Exactly seven years ago, India witnessed an even more audacious and 'daredevilish' attack on herself when Pakistan backed terrorists entered the Parliament House with the intention to eliminate most of the elected representatives from different parts of the Country, when the Lok Sabha was in session. They partly succeeded, in that they broke into the security cordon of what could arguably be defined as the most 'secure' establishment of the Country, took everyone by complete surprise and proceeded to create enough mayhem that ended in bloodshed and loss of many innocent lives including those of security personnel who made the supreme sacrifice in an attempt to foil the evil designs of the perpetrators.
Did the terrorists succeed in their objective? No and yes. No, because they were all shot dead before they could actually harm the VIP parliamentarians attending the Lok Sabha session. And yes, they did succeed because they displayed to India their grit and suicidal determination, and also proved to the Country how vulnerable it was.
The outcome? Some protests here and there, an immediate troops build up along the borders by both Pakistan and India. It was a matter of time before the tension along the borders was diffused, and in a little more time the entire incident was forgotten.
Amazing does it seem now that an incident having more far reaching implications and sending a far more serious message across the length and breadth of India as well as the Globe, compared to the recent attacks on the two 5 star Hotels in Mumbai (with the definite exception that many more innocent lives were lost in the latter case), did not invite the kind of protests and wrath of the common man, as happened recently.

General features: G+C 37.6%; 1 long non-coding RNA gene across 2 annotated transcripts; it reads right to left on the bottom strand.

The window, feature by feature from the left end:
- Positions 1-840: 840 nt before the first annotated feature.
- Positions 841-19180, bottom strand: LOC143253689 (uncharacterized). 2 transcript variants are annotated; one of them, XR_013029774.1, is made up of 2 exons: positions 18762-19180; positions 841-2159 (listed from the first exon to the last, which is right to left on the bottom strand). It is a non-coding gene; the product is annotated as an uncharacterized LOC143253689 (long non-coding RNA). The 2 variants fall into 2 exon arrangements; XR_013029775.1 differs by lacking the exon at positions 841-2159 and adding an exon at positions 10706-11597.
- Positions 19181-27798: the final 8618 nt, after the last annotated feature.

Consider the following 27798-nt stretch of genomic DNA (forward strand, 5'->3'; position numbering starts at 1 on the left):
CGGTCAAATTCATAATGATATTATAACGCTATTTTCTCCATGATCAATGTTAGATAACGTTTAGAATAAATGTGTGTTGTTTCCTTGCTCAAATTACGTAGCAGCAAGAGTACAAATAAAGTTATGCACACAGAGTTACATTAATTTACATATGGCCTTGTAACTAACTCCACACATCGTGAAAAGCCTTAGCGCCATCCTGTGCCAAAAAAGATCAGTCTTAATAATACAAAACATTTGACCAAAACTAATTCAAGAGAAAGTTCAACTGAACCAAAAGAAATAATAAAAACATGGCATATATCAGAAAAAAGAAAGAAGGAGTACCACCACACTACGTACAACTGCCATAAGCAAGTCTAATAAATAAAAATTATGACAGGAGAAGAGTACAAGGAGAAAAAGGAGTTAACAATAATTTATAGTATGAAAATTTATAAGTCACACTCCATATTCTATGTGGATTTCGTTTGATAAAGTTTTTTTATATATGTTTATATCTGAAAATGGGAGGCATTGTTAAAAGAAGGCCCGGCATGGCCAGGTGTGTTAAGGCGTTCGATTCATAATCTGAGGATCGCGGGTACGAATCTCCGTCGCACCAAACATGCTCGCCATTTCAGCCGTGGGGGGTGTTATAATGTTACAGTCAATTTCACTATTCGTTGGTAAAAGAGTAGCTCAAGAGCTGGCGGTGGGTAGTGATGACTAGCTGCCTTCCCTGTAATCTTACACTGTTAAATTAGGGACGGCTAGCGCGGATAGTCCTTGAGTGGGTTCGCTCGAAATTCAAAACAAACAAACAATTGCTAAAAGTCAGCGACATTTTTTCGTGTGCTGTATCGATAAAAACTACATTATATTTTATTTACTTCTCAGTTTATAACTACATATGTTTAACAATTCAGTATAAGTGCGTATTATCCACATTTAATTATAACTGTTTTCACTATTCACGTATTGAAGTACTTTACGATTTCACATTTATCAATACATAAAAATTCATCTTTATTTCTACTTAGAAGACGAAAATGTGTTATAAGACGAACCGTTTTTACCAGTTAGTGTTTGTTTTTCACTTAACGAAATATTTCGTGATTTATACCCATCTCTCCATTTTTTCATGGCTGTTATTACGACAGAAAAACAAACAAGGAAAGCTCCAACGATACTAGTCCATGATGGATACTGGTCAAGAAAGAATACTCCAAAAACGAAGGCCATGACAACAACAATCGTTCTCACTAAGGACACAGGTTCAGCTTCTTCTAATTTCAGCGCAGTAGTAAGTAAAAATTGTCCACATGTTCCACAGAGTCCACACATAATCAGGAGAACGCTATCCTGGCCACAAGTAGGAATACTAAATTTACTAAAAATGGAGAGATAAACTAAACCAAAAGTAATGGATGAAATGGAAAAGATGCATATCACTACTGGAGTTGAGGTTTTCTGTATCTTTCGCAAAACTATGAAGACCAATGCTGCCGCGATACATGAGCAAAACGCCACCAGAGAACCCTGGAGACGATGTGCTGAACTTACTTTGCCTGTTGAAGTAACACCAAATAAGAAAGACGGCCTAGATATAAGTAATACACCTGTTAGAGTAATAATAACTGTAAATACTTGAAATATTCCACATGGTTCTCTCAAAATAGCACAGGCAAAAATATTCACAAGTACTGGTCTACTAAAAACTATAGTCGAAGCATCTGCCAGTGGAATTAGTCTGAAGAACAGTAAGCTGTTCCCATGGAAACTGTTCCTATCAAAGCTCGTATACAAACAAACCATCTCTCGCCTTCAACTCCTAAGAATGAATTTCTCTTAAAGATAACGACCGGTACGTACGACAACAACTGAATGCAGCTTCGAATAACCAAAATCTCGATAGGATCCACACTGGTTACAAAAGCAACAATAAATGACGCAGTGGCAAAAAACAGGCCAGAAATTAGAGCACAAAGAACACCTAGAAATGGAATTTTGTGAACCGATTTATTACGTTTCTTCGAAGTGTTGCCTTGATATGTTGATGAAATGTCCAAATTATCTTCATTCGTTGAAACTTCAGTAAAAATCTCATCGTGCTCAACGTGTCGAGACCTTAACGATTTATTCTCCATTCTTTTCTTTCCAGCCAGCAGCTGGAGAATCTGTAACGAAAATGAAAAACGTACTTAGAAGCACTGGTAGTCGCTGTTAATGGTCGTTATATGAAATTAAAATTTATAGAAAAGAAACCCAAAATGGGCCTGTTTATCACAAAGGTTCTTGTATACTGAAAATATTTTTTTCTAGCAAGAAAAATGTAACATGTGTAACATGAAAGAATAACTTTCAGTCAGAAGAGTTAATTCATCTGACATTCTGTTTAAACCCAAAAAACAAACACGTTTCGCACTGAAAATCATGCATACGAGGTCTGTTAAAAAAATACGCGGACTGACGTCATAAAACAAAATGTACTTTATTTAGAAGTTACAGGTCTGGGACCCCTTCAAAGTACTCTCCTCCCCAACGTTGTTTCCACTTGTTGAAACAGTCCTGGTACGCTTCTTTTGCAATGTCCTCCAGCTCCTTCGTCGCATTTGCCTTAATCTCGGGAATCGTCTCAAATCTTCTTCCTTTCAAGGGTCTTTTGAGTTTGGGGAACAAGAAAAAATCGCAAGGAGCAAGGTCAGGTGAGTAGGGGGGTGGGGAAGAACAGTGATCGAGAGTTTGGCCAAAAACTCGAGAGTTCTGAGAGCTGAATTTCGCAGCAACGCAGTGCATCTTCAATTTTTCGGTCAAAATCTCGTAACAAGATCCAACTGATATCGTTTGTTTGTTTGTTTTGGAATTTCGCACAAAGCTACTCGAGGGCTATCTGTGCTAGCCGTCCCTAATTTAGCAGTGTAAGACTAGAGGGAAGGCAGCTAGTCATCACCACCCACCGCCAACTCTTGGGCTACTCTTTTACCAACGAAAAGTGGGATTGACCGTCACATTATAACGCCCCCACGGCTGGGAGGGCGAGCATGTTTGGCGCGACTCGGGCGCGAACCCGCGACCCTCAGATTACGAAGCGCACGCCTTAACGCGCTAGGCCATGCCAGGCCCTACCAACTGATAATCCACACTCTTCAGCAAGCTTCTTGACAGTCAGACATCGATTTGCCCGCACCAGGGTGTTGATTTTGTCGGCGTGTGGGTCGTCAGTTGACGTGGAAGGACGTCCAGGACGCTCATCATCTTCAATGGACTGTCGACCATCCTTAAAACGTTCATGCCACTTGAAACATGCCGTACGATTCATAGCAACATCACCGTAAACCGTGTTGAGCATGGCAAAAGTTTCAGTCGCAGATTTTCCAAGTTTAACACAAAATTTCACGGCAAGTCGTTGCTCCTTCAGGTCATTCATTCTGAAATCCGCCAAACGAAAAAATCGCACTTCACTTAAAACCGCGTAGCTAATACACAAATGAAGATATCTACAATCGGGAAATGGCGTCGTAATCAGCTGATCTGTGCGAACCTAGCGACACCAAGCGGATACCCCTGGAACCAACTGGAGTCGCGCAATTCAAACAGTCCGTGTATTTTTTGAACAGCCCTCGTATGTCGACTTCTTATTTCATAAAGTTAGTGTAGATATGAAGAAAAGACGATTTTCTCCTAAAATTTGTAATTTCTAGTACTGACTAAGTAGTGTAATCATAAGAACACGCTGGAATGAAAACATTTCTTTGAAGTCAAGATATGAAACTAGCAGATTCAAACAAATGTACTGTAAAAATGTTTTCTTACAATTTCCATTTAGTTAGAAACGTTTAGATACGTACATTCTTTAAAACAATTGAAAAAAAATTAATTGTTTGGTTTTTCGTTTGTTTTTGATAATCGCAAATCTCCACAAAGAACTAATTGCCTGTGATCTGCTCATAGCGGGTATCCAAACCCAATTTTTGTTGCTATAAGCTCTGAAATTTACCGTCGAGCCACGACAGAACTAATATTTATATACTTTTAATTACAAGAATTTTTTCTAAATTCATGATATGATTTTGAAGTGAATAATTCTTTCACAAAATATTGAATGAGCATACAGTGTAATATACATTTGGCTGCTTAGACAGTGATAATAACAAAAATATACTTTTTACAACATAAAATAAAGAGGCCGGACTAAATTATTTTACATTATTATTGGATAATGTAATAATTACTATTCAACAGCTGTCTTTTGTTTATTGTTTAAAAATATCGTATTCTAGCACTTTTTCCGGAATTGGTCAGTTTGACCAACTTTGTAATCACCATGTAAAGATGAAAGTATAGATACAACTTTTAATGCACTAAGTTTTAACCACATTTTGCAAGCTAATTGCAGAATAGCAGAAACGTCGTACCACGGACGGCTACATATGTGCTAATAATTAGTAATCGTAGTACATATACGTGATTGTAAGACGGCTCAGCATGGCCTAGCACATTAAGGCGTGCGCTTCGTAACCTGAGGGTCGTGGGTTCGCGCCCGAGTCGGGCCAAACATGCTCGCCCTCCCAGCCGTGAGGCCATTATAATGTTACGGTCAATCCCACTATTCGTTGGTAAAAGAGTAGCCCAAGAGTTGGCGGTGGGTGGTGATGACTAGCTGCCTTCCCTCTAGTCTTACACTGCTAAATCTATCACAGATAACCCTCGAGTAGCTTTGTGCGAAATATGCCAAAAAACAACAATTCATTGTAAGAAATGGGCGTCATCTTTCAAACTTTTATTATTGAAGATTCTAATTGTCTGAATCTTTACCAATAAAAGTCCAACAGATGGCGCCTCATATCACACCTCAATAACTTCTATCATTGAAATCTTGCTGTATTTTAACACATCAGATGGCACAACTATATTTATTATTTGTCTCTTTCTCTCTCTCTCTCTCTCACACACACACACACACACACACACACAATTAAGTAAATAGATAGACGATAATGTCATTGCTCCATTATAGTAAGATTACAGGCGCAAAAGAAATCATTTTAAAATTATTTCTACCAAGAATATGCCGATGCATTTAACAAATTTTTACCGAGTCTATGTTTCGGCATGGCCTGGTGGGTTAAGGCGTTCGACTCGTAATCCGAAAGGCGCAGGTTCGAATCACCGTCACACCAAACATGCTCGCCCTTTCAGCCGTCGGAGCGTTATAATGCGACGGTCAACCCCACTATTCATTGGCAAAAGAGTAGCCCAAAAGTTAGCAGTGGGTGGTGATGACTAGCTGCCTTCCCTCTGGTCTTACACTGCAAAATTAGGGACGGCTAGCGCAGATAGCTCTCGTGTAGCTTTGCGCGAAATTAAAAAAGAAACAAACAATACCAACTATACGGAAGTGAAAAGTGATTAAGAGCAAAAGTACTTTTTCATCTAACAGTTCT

Why didn't we? Perhaps because that incident was Delhi - a supposedly less sensitive and human city compared to Mumbai, Bangalore and Kolkata? Or because to those living in the Western and Southern parts of India, the Lok Sabha and the Central Government is something very alien?
Or, the realization that it was the lives of hundreds of 'Netas' in grave danger and not that of the common citizen.
Whatever the case may be, it seems strange that the attack on the Parliament - probably a very challenging target to a terrorist outfit, did not shake us
Whatever the reason, had the same kind of response been displayed then by the common man in India, it is possible that the Country could have gone in for some course correction at that stage and today, could have been better organized and equipped to prevent or handle a crisis of the kind witnessed recently.
The fact remains - we Indians chose to ignore history were condemned to repeat it.